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Dr Shackleton, a Senior Fellow in the University’s Department of Pathology and the Sir Peter MacCallum Department of Oncology, was recognised for his contribution to understanding the evolution of cancer cells.
Like other researchers, he worked on the prevailing view that cancers were organised like normal organs, maintained by cancerous stem cells that drove tumour growth. His research destroyed that view and turned the field of cancer research on its head.
“I am delighted to have won this prestigious award. I pay tribute to my research team and to all cancer patients. Cancer is a disease of enormous complexity. Our latest research is revealing quite starkly that it is a living entity, that can evolve remarkably quickly,” Dr Shackleton said.
“This award will allow me to advance research in this new and exciting area. I am investing in research that has huge implications for the development of new cancer treatments that provide lasting benefit to patients.”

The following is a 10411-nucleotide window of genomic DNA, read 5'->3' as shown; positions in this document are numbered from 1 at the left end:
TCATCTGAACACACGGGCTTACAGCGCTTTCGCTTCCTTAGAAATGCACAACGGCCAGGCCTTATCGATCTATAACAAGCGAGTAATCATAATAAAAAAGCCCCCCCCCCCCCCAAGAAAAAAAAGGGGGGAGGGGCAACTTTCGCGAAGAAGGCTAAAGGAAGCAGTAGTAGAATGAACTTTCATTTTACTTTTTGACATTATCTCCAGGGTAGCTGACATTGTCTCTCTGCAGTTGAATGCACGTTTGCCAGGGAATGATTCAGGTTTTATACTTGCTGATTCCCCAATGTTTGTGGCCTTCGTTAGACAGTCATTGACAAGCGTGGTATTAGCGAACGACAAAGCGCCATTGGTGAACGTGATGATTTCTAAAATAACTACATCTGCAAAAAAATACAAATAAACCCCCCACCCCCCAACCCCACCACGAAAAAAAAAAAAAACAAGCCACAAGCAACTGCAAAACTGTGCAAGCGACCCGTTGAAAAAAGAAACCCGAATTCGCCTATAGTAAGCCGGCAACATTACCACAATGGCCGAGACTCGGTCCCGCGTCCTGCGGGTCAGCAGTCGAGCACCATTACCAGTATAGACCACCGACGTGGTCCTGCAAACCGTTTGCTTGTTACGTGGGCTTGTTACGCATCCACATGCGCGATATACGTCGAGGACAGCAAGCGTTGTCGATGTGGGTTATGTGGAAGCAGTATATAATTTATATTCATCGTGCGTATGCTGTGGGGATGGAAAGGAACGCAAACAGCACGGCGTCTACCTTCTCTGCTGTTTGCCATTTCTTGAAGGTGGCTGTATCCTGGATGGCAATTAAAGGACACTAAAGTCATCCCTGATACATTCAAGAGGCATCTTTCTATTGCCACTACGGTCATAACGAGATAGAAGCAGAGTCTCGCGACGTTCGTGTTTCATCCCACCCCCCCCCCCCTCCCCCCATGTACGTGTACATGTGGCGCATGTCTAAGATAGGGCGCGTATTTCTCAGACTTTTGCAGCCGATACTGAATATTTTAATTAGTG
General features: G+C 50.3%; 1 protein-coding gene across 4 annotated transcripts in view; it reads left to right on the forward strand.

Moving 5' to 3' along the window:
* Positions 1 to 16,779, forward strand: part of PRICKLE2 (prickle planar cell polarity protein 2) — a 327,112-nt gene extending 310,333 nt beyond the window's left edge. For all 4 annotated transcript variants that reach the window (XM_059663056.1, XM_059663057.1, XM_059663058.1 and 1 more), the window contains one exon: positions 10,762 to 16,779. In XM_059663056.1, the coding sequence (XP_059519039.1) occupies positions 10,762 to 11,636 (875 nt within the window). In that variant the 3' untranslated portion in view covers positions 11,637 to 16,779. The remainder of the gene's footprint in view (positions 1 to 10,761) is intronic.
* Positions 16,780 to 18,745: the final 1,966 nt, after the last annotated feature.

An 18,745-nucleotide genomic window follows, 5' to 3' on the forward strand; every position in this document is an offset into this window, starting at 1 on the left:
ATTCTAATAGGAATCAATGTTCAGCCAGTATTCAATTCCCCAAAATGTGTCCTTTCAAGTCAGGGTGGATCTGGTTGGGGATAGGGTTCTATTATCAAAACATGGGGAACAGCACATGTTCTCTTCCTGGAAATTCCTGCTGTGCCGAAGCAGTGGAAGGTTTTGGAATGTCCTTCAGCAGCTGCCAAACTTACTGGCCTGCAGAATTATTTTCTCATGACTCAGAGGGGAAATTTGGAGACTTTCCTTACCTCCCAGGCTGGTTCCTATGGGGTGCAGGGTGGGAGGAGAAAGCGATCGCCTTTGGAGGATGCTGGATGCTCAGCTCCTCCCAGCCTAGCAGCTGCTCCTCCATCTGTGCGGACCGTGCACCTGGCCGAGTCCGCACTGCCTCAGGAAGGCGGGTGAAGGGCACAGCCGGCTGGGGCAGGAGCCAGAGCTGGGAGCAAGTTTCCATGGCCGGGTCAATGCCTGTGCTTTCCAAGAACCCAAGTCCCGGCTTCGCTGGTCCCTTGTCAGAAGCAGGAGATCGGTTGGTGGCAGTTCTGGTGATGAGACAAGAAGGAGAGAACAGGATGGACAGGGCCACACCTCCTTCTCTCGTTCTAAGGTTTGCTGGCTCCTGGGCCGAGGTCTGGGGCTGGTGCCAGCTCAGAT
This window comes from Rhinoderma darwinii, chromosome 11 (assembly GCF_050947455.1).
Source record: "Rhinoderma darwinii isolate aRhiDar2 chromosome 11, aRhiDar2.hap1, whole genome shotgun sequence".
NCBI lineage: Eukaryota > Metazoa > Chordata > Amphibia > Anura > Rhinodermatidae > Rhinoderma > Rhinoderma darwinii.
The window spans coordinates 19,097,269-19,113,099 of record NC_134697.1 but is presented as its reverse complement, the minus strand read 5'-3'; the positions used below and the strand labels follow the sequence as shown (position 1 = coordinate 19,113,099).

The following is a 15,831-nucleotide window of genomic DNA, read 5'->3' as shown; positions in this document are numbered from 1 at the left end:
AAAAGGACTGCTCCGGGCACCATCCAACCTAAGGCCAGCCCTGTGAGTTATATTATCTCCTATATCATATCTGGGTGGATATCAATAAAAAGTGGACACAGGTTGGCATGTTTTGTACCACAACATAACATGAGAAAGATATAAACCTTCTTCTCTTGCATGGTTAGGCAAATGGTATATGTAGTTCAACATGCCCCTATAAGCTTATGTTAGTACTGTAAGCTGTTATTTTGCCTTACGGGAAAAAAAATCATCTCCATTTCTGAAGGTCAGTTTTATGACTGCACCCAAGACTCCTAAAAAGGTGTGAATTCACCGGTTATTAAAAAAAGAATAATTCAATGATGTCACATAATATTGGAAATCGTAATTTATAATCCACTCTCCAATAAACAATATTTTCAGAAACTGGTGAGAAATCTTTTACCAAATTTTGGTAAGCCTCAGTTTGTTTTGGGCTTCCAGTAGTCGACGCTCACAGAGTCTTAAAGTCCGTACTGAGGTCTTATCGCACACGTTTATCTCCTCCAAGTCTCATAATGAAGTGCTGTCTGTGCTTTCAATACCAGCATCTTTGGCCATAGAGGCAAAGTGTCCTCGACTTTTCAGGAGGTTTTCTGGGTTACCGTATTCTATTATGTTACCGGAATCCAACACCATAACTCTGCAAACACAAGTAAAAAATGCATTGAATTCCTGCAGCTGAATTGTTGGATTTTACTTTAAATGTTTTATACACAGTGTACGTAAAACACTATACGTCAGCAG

He said as a young boy, all he ever really wanted to be was a doctor—and to cure cancer. But the lack of progress in cancer research and his desire to improve outcomes for patients inspired him to return to basic science.
Dr Shackleton completed PhD studies on breast cancer at the Walter and Eliza Hall Institute of medical Research (WEHI) and completed post-doctoral studies at the University of Michigan on the deadly skin cancer known as melanoma.
In 2010, a Victorian Endowment for Science, Knowledge and Innovation (VESKI) Fellowship facilitated his return to Melbourne, to further his work at the University of Melbourne and at the Peter MacCallum Cancer Centre. Dr Shackleton is now undertaking work on melanomas that suggests these tumours are intrinsically dynamic, changing their behaviour—sometimes dramatically and quickly—over time.
Professor James McCluskey, University of Melbourne Deputy Vice Chancellor Research, congratulated Dr Shackleton. “This is a wonderful achievement which reflects years of hard work that has a real and immediate impact on the quest to understand and control cancer related diseases. The accolade is a welcome acknowledgement of the depth of research across the university and our affiliates.”